adventure of discovery began sometime around 2004. Our
first real encounter with Alpacas was at the Farm Show
in Harrisburg. We really didn't have much of an
impression other than, "Hmm, we didn't know people
actually raise these kinds of animals." Our interest
Then on a family trip to the New Jersey Shore, we found
ourselves looking for something new to do. The hotels
there always have interesting magazines featuring new
places to dine and other places to visit. One of the
advertisements featured an Alpaca farm in the Cape May
(Bay Springs Farm) It
seemed like an interesting way to spend the afternoon.
On arrival, we were met by Warren Nuessle, a retired
gentleman, who was happy to spend time talking with us
about his farm and the Alpacas. We had another one of
those "Hmm" moments. This seemed to the a logical kind
of thing to do maybe when we retire. He didn't look too
stressed or over-worked. Then we went around to the
house, where in the back, they had a farm store set up
in a glassed in sunroom off the back deck. Barbara, his
wife, was very helpful to Jo, who was interested in the
yarn for knitting. We came away with a very positive
feeling about the idea of raising Alpacas ourselves. But
wait a minute. I bet these people were loaded, and this
was just a rich man's hobby. Maybe...
again, the idea began to fade...but not completely.
Then, in the Fall of 2006, we saw an advertisement for
an Open Barn at a local Alpaca farm
(Almosta Ranch Alpacas)
National Alpaca Days.
There we met Kathy Kenworthy, the farm owner. Kathy is a
traveling infusion nurse by day, and had started her
Alpaca farming just a few years before we met her. Now
we had a completely different view of things. Here was
someone closer to our age and station in life, doing
this farming thing while keeping up a "real" job. "Hmm"
again. We spent a good part of the afternoon trying to
get a better feel for the real day to day side of
raising Alpacas. Now we started asking questions like,
"What do you do with them?" and "Is this just a hobby or
is it a business?" So now the wheels began turning.
We decided to visit another local farm
(White Lightning Alpacas)
where we met Dane Burkhart and Ann Lemmon. We visited
for quite a while, gaining a better insight into daily
operations. We began to see the pattern that everyone
has a different way of approaching the business. Yes, by
now we realized it could be a business. Not a get rich
scheme by any means, but something that had truly
captured our imagination.
conversations continued for several months into 2007.
Ultimately, we could not come to grips with the simple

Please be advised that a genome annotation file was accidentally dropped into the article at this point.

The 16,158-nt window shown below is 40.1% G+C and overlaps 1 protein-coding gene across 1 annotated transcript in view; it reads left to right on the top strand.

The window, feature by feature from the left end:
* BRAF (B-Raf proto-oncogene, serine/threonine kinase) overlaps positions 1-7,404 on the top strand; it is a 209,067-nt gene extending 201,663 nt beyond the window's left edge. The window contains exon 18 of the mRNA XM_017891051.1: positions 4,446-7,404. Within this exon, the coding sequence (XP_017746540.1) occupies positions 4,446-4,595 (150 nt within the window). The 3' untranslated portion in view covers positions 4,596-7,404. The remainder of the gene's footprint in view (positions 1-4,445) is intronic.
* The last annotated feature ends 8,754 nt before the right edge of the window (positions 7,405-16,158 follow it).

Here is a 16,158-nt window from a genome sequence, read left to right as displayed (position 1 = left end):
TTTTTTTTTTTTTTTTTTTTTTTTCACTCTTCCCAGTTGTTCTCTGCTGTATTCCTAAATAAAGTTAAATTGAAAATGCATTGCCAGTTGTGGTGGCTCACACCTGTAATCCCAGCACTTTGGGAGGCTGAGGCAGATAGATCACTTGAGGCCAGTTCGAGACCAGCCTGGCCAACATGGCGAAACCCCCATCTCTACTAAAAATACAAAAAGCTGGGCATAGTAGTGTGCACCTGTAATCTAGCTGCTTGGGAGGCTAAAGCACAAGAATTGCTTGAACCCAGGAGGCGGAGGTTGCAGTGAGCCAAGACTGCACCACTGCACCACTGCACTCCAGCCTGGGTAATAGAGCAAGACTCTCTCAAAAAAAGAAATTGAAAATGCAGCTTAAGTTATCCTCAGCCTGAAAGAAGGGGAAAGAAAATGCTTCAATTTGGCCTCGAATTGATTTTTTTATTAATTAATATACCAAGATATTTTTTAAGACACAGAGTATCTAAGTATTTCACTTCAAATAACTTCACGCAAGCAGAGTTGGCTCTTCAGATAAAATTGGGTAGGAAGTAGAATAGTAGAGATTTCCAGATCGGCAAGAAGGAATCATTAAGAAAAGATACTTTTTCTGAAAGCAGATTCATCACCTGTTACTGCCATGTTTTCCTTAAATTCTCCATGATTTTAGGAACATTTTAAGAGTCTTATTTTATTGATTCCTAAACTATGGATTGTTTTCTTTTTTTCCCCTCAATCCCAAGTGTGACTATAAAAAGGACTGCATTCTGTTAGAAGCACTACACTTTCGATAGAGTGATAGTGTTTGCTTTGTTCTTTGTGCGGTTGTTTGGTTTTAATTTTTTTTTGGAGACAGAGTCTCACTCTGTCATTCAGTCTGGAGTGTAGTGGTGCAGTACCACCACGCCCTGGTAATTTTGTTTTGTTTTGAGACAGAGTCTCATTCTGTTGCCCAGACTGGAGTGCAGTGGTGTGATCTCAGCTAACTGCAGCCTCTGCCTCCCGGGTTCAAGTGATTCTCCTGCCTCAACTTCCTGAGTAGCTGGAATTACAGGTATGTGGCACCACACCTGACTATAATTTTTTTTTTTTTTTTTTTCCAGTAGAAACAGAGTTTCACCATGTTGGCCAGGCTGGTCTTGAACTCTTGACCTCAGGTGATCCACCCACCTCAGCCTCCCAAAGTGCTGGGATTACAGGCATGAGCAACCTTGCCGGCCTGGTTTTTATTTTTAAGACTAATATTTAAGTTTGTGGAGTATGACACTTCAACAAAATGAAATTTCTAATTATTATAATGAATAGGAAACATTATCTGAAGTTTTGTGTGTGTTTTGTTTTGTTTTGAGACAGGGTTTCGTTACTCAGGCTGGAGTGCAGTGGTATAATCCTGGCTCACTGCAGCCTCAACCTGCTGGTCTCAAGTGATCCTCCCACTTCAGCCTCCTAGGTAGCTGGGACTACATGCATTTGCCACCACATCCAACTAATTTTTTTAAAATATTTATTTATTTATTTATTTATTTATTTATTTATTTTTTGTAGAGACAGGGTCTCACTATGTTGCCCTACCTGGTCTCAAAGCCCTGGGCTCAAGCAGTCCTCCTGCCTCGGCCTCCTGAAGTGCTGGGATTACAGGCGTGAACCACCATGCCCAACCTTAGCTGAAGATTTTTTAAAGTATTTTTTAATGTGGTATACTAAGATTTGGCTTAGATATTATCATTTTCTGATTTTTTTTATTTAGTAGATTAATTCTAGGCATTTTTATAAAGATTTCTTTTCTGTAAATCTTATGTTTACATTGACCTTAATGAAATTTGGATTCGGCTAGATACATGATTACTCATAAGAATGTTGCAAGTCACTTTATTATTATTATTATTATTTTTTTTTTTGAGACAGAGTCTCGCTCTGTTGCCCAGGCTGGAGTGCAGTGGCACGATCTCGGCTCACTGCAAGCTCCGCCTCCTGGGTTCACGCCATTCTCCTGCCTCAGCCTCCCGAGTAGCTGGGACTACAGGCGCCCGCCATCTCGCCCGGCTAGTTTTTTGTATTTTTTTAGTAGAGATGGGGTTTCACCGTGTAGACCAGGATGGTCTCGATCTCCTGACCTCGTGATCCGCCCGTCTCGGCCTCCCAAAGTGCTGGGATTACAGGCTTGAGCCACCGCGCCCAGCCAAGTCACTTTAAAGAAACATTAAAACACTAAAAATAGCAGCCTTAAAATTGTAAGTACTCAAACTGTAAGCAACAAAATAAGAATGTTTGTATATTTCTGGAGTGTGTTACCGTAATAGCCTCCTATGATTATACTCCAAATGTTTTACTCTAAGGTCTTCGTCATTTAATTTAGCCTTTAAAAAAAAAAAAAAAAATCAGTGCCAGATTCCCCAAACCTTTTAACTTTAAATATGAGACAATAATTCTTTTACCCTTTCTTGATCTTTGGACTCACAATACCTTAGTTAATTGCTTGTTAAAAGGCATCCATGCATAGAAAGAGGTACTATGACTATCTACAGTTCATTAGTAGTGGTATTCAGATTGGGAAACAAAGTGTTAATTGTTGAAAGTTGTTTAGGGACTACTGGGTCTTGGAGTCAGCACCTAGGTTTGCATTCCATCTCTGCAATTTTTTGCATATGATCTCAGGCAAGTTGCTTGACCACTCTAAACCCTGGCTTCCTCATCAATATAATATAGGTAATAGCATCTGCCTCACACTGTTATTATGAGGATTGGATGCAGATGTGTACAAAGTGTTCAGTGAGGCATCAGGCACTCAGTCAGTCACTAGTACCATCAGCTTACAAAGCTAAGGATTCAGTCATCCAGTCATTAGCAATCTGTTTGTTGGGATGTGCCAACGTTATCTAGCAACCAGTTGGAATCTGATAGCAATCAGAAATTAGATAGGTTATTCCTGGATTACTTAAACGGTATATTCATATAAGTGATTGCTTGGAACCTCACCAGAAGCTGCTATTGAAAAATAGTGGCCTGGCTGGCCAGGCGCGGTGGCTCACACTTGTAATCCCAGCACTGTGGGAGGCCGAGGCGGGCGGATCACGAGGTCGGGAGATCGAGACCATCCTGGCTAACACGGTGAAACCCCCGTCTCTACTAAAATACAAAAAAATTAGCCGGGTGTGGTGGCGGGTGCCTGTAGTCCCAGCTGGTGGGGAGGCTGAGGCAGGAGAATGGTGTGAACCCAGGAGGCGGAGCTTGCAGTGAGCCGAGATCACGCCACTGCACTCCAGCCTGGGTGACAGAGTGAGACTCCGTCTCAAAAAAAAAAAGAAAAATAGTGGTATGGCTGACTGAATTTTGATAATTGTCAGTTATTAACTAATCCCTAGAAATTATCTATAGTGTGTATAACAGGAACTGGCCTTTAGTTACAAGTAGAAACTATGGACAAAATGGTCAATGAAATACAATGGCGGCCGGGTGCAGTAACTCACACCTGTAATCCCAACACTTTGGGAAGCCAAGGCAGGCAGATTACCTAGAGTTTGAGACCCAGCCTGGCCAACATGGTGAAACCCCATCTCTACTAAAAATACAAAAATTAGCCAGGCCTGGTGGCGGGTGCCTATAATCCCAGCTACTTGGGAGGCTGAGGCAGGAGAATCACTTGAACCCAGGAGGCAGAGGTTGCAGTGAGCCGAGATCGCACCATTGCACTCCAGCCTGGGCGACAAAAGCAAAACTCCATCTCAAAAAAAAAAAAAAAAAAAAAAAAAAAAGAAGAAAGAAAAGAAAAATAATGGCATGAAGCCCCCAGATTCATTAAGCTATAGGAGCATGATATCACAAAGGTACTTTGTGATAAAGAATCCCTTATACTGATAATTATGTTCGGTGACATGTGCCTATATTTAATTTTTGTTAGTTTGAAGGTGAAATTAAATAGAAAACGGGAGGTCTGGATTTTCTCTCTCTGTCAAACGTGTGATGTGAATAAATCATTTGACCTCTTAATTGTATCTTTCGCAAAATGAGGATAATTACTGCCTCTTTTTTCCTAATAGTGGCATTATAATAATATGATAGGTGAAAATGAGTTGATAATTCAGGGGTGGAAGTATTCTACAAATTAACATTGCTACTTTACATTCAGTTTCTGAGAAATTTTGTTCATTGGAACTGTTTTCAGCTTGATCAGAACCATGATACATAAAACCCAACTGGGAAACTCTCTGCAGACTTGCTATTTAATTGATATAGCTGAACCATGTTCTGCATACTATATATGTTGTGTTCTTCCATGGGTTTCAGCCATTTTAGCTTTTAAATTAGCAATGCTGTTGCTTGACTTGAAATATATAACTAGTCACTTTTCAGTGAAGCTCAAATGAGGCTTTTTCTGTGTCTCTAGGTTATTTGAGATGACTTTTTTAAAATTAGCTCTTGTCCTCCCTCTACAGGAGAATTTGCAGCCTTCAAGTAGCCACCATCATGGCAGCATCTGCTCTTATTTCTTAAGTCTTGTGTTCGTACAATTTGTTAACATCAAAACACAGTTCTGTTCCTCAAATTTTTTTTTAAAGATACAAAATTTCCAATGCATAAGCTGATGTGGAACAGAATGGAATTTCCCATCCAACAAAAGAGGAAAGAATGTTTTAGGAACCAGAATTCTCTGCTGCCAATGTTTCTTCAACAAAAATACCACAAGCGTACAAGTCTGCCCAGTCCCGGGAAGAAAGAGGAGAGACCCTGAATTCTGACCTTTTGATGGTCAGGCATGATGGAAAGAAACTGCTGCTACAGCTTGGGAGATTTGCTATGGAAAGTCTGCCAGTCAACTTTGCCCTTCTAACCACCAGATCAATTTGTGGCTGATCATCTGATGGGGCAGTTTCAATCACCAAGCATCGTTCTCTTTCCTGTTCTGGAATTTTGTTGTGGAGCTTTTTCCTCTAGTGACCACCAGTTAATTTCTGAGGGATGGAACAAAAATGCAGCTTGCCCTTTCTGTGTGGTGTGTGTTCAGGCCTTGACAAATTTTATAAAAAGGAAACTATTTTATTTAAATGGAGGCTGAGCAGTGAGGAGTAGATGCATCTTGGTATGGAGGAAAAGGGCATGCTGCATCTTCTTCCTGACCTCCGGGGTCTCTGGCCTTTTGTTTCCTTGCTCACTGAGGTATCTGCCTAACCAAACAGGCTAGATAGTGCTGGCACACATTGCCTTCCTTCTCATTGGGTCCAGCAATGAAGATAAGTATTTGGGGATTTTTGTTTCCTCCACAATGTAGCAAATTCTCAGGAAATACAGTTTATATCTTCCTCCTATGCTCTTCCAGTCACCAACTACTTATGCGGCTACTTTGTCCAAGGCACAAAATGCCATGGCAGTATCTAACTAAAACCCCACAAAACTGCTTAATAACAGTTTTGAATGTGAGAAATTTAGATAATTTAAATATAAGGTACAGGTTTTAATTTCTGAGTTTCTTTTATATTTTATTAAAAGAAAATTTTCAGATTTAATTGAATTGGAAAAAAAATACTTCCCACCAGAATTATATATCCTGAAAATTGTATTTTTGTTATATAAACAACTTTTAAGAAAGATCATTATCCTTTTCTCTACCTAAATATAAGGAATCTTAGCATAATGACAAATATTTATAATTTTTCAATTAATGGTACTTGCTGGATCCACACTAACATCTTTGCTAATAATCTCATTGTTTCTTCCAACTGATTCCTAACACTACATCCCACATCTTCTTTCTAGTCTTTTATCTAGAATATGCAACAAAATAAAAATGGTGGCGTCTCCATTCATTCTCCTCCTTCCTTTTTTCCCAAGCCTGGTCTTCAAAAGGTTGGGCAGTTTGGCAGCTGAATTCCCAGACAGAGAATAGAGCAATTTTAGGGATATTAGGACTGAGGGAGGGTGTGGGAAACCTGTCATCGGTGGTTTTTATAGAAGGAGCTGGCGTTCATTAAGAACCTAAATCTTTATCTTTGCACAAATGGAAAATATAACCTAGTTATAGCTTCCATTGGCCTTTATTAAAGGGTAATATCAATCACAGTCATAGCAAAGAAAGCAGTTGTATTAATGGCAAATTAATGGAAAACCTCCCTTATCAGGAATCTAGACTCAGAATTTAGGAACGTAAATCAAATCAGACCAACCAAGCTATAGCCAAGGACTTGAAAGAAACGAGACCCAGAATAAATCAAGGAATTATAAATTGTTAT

question, "Is this more than we can handle?" Was this
the next big step in our life? How would we get there
spent several months sitting on the fence, but the idea
just wouldn't go away. In July we traveled to visit my
sister who lives in Oregon. After spending several days
seeing the typical tourist stuff, we found ourselves
with a day and no agenda. With a very little bit of
found several farms within day tripping distance. With
trusty GPS in hand, we were able to visit about 5-6
farms that day. They ranged from retired Mom and Pop
operations to big business operations. Again, we found a
multitude of ideas of how to go about this business. But
we were thinking WE could do this!
One BIG problem though...we didn't have a farm.
So...to make 110% sure we really WANTED to do this, we
decided to take some baby steps. Upon returning home, we
went back to Almosta Ranch Alpacas and started talking
with Kathy Kenworthy. In all of the people we had talked
to so far, she seemed to be someone we could feel
baby step plan involved buying a Cria, or baby Alpaca,
and board it on her farm while we "learned the ropes".
This would give us a good reason to keep visiting the
farm and asking even more questions.
"Herd Health Day" became another turning point in our
learning experience. Now mind you, Kathy has about 30
Alpacas and at that time one very large Llama. We
volunteered to come and help during this monthly process
including weighing, inoculations and general healthcare.
We survived. Tired, dirty, but still filled with
the clincher to the idea came the day we found out that
our CPA was in the business...in a big way. It seems
that Brion Smoker had seen the light and taken advantage
of a low interest farm loan to buy a whole herd and had
started a new business himself
(Sweet Valley Suris) If
he thought it was a good idea, we must be on the right
So our search for an appropriate property began, slowly
at first. But then as the Spring of 2008 came around,
momentum began to increase. By early Summer, we had
visited a dozen or so farms after viewing hundreds on
line. Then the planets seemed to align, as our lease on
my other business was to come to an end in August. We
finally found a property that allowed us to bring the
business back home, keep our two sons in their same
school district and have appropriate space for Alpacas.
We were on